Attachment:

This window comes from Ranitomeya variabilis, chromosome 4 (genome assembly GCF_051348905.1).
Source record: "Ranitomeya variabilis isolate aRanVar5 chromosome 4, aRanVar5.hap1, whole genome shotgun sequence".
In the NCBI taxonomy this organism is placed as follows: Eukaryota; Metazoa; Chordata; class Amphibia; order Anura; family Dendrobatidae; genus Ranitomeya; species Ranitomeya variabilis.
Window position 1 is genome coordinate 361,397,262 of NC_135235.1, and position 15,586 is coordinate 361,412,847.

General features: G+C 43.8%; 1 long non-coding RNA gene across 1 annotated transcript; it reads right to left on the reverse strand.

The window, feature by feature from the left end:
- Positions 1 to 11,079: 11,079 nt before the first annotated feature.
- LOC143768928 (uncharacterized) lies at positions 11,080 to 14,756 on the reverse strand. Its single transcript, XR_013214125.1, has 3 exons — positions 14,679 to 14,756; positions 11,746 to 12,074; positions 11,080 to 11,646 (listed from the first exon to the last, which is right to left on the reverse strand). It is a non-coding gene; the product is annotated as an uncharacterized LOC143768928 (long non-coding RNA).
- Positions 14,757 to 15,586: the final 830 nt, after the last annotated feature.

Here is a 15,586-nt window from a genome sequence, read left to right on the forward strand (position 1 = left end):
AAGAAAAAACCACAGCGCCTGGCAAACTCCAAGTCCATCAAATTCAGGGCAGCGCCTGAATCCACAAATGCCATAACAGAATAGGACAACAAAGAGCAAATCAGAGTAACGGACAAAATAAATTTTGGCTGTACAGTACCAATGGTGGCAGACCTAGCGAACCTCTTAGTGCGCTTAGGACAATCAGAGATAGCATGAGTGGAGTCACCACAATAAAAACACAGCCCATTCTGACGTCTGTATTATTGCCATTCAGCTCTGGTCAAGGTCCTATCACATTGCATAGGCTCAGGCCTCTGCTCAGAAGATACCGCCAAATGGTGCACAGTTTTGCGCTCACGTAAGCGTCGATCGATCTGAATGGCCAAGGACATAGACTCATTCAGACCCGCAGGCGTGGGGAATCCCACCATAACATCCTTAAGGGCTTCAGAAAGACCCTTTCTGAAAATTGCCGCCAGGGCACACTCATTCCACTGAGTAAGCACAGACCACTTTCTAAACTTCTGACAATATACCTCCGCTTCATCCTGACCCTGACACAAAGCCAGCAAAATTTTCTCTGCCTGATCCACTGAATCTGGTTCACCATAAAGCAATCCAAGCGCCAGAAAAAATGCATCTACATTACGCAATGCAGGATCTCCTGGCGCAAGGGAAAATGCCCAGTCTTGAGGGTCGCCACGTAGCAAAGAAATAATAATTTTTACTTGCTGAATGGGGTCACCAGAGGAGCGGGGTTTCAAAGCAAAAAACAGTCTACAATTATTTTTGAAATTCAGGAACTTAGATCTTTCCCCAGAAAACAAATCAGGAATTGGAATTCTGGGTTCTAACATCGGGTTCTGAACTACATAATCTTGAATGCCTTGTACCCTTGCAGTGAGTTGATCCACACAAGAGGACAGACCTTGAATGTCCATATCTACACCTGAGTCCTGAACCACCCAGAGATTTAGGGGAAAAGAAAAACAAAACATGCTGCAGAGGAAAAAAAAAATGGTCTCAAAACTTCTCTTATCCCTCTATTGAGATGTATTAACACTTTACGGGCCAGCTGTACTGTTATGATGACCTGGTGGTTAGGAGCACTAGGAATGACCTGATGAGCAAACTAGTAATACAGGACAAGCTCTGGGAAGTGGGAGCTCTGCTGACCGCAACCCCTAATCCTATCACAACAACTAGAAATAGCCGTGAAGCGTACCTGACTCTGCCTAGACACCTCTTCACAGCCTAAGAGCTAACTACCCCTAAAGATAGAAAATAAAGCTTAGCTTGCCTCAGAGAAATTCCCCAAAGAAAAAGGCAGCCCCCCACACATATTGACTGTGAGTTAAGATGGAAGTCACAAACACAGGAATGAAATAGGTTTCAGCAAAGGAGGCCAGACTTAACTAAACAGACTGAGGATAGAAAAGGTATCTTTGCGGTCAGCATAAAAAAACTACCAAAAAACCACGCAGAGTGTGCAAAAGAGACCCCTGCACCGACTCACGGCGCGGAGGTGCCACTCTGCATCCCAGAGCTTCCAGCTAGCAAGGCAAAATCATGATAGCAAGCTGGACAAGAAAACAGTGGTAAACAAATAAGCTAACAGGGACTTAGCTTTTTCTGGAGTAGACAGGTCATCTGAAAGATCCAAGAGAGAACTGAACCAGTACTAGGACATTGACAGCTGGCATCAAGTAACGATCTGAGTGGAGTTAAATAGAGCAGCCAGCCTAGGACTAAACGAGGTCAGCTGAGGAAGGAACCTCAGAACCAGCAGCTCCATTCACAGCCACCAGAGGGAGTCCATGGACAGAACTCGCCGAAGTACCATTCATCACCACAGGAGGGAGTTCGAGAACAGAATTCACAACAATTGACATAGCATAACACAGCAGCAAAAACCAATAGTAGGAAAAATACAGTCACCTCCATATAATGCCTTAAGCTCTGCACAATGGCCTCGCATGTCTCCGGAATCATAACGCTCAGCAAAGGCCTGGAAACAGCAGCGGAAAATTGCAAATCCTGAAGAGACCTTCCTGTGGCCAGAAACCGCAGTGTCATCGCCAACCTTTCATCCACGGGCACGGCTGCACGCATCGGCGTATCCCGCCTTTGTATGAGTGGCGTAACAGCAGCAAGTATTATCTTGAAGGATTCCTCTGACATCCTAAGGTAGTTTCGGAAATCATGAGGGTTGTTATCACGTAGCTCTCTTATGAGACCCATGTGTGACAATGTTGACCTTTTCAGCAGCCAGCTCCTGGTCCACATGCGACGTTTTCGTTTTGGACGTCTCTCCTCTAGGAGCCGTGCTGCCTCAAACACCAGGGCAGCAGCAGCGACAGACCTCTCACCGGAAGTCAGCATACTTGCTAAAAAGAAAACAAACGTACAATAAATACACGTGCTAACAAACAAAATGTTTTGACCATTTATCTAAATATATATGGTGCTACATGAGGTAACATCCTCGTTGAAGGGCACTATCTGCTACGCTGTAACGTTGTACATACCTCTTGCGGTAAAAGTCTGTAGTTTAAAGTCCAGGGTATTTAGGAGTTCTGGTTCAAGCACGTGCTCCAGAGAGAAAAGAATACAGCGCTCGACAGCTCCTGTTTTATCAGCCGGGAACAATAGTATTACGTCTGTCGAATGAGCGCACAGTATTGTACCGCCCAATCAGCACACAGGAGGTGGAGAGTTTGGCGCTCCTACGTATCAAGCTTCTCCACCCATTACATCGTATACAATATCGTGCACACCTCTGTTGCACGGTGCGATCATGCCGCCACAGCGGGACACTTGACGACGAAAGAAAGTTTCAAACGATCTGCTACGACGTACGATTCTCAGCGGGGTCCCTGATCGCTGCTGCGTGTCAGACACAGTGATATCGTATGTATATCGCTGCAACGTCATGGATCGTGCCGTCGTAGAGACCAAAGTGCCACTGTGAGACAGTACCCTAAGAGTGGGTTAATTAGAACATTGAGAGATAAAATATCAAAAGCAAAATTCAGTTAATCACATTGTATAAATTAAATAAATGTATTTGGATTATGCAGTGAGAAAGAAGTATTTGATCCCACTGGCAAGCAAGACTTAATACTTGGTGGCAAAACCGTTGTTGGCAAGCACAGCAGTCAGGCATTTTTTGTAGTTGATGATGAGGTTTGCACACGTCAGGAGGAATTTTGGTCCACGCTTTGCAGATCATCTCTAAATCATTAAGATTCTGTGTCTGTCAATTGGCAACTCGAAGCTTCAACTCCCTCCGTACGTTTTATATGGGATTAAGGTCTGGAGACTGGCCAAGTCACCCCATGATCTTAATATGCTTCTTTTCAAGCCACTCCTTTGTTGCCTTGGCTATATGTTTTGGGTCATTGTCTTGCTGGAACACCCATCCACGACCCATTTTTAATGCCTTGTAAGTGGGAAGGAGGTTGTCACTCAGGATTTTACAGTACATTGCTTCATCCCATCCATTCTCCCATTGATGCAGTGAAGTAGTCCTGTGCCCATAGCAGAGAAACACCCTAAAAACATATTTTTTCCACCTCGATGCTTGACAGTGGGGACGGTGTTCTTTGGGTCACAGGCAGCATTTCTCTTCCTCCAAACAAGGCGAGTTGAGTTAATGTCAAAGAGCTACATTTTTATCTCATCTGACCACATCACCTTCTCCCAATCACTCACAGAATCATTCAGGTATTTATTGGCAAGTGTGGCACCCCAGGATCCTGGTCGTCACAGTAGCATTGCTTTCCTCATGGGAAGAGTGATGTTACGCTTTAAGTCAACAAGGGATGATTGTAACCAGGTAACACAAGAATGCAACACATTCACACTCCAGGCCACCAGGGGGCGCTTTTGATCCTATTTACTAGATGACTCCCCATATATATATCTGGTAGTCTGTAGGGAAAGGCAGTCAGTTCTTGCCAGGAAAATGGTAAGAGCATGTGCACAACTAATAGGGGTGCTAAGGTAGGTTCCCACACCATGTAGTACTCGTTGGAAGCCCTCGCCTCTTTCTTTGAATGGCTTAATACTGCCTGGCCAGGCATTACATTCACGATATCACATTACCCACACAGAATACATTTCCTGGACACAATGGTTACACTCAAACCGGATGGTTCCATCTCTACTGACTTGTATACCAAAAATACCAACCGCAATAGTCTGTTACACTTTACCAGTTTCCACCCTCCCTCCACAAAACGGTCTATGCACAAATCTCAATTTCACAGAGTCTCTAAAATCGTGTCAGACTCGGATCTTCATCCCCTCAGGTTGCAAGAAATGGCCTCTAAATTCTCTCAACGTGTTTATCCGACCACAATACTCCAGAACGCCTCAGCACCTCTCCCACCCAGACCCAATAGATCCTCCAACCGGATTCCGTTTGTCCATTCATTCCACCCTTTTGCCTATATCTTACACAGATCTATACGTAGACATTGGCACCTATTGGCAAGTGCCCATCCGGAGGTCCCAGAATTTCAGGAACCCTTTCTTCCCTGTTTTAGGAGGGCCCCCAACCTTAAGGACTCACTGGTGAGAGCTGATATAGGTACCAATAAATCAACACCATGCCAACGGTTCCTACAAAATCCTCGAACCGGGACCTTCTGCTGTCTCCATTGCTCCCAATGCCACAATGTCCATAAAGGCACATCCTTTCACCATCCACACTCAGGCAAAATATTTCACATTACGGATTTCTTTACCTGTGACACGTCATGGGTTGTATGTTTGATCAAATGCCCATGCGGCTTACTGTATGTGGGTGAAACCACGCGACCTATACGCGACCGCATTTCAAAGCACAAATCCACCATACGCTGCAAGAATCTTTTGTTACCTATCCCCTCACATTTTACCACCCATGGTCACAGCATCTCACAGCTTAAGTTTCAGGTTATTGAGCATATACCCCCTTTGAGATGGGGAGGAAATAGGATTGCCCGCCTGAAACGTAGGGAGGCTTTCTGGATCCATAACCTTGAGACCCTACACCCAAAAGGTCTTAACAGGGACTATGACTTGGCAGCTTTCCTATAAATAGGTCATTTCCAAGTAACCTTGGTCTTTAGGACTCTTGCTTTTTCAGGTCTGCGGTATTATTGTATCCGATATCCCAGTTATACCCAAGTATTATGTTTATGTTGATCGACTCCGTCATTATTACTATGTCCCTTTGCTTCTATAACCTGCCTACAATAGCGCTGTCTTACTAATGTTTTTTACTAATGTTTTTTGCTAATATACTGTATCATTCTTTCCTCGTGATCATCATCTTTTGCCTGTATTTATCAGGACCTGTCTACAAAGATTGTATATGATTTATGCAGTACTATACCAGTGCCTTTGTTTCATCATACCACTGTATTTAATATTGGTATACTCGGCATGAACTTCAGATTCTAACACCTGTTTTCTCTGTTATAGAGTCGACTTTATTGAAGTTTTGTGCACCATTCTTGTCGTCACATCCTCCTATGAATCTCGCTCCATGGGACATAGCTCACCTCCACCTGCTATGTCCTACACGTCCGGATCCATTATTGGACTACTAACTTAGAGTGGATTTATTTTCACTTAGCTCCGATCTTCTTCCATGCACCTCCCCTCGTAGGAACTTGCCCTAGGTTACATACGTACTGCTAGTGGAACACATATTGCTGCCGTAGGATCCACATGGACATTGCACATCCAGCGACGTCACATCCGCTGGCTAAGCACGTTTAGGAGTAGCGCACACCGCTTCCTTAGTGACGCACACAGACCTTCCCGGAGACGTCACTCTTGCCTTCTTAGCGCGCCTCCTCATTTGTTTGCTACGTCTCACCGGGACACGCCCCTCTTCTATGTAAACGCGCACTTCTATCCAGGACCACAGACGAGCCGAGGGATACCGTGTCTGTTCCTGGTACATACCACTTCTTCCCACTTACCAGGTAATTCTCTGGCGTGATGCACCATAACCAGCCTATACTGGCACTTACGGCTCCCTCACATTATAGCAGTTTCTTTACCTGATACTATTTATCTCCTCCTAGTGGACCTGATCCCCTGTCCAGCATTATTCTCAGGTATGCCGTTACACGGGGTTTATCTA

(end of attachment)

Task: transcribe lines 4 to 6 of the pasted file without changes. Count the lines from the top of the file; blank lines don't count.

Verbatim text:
Window position 1 is genome coordinate 361,397,262 of NC_135235.1, and position 15,586 is coordinate 361,412,847.

General features: G+C 43.8%; 1 long non-coding RNA gene across 1 annotated transcript; it reads right to left on the reverse strand.

The window, feature by feature from the left end: